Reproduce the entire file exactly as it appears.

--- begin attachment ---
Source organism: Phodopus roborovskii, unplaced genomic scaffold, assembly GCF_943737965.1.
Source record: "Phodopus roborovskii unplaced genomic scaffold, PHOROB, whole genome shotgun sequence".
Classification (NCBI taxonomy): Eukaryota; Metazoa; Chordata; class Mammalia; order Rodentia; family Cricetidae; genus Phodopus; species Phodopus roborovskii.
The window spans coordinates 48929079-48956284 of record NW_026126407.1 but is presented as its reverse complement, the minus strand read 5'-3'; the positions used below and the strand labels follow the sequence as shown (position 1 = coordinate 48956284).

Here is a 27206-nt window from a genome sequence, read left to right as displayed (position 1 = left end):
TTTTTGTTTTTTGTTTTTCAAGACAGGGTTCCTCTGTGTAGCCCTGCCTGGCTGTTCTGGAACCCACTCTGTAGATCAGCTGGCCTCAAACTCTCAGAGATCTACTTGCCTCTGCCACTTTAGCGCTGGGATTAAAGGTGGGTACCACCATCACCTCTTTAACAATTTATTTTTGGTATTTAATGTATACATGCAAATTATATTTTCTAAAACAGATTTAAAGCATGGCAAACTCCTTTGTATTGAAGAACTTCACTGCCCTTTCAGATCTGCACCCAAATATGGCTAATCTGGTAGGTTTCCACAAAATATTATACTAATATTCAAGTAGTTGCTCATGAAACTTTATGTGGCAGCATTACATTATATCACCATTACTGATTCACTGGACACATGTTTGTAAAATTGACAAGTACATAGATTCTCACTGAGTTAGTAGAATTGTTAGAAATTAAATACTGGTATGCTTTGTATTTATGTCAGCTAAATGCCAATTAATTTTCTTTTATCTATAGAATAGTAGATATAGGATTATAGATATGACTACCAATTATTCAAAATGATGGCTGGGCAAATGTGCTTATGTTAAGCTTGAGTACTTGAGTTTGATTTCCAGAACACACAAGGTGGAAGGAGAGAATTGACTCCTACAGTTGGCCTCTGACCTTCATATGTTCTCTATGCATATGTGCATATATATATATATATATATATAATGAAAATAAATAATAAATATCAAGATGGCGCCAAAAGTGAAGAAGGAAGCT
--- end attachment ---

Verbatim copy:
Source organism: Phodopus roborovskii, unplaced genomic scaffold, assembly GCF_943737965.1.
Source record: "Phodopus roborovskii unplaced genomic scaffold, PHOROB, whole genome shotgun sequence".
Classification (NCBI taxonomy): Eukaryota; Metazoa; Chordata; class Mammalia; order Rodentia; family Cricetidae; genus Phodopus; species Phodopus roborovskii.
The window spans coordinates 48929079-48956284 of record NW_026126407.1 but is presented as its reverse complement, the minus strand read 5'-3'; the positions used below and the strand labels follow the sequence as shown (position 1 = coordinate 48956284).

Here is a 27206-nt window from a genome sequence, read left to right as displayed (position 1 = left end):
TTTTTGTTTTTTGTTTTTCAAGACAGGGTTCCTCTGTGTAGCCCTGCCTGGCTGTTCTGGAACCCACTCTGTAGATCAGCTGGCCTCAAACTCTCAGAGATCTACTTGCCTCTGCCACTTTAGCGCTGGGATTAAAGGTGGGTACCACCATCACCTCTTTAACAATTTATTTTTGGTATTTAATGTATACATGCAAATTATATTTTCTAAAACAGATTTAAAGCATGGCAAACTCCTTTGTATTGAAGAACTTCACTGCCCTTTCAGATCTGCACCCAAATATGGCTAATCTGGTAGGTTTCCACAAAATATTATACTAATATTCAAGTAGTTGCTCATGAAACTTTATGTGGCAGCATTACATTATATCACCATTACTGATTCACTGGACACATGTTTGTAAAATTGACAAGTACATAGATTCTCACTGAGTTAGTAGAATTGTTAGAAATTAAATACTGGTATGCTTTGTATTTATGTCAGCTAAATGCCAATTAATTTTCTTTTATCTATAGAATAGTAGATATAGGATTATAGATATGACTACCAATTATTCAAAATGATGGCTGGGCAAATGTGCTTATGTTAAGCTTGAGTACTTGAGTTTGATTTCCAGAACACACAAGGTGGAAGGAGAGAATTGACTCCTACAGTTGGCCTCTGACCTTCATATGTTCTCTATGCATATGTGCATATATATATATATATATATATAATGAAAATAAATAATAAATATCAAGATGGCGCCAAAAGTGAAGAAGGAAGCT